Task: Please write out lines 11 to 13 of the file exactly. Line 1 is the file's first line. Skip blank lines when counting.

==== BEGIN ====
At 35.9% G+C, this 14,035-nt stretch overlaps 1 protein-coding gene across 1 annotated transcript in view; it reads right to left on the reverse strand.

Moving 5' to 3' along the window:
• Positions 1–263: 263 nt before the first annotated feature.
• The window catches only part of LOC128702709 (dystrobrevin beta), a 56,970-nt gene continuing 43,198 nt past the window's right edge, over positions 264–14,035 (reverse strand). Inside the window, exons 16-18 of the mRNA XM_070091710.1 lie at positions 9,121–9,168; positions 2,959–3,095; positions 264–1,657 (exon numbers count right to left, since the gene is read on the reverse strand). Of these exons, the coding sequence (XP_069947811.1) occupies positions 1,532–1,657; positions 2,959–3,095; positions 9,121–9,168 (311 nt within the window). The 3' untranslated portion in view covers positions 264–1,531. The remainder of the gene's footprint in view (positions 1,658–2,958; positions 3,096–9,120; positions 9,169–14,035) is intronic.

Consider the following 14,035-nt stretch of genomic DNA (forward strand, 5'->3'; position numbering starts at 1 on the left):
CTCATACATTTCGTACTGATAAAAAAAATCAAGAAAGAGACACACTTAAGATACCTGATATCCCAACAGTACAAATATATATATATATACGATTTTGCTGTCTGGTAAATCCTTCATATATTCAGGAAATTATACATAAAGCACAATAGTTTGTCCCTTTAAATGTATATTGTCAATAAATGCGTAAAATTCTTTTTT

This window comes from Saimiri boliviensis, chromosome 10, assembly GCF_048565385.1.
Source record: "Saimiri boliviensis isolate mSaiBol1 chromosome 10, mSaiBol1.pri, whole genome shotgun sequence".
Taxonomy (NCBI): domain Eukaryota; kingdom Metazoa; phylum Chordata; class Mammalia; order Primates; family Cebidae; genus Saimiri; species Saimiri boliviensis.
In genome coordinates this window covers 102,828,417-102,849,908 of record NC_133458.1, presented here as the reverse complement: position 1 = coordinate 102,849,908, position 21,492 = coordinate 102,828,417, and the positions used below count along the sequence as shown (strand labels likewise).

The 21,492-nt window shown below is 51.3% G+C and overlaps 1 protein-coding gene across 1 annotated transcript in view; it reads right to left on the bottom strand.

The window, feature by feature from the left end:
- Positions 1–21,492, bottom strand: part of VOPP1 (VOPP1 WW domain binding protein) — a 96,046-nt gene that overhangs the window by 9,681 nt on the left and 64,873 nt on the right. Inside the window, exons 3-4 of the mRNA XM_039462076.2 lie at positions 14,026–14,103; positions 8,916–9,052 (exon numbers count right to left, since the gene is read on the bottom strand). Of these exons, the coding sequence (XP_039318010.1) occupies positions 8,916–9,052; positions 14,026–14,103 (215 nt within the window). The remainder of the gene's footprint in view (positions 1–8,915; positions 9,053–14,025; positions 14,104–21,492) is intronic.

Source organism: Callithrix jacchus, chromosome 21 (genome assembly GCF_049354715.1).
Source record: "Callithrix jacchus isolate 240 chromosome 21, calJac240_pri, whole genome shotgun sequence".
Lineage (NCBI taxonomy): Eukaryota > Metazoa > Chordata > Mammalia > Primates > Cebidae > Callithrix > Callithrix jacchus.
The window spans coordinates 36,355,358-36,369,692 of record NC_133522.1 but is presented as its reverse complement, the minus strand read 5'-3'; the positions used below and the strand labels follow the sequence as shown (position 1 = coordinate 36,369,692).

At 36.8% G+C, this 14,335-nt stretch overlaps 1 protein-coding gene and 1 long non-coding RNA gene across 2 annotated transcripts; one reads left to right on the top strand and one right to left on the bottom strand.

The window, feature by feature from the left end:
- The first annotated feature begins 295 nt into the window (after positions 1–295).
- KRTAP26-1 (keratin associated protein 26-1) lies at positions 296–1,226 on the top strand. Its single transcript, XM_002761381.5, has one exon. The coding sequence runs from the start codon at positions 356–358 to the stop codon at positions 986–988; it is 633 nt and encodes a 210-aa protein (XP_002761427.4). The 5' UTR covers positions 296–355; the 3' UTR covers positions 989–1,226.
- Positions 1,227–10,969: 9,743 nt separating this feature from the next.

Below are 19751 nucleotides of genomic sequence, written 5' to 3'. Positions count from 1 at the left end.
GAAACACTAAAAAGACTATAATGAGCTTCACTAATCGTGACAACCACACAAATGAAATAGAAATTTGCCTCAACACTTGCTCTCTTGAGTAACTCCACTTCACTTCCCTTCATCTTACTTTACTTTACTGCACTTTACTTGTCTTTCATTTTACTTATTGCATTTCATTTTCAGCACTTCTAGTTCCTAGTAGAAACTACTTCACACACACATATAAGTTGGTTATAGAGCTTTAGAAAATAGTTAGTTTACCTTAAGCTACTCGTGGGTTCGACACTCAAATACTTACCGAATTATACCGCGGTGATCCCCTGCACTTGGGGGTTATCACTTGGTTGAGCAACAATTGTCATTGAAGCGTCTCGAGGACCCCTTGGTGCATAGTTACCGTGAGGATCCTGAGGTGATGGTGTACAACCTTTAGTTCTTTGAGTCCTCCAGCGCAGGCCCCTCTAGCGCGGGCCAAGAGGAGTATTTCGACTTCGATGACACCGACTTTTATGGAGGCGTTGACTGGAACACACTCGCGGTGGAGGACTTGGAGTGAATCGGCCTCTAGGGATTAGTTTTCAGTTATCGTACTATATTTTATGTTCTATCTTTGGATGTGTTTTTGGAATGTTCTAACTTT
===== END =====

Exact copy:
The 21,492-nt window shown below is 51.3% G+C and overlaps 1 protein-coding gene across 1 annotated transcript in view; it reads right to left on the bottom strand.

The window, feature by feature from the left end:
- Positions 1–21,492, bottom strand: part of VOPP1 (VOPP1 WW domain binding protein) — a 96,046-nt gene that overhangs the window by 9,681 nt on the left and 64,873 nt on the right. Inside the window, exons 3-4 of the mRNA XM_039462076.2 lie at positions 14,026–14,103; positions 8,916–9,052 (exon numbers count right to left, since the gene is read on the bottom strand). Of these exons, the coding sequence (XP_039318010.1) occupies positions 8,916–9,052; positions 14,026–14,103 (215 nt within the window). The remainder of the gene's footprint in view (positions 1–8,915; positions 9,053–14,025; positions 14,104–21,492) is intronic.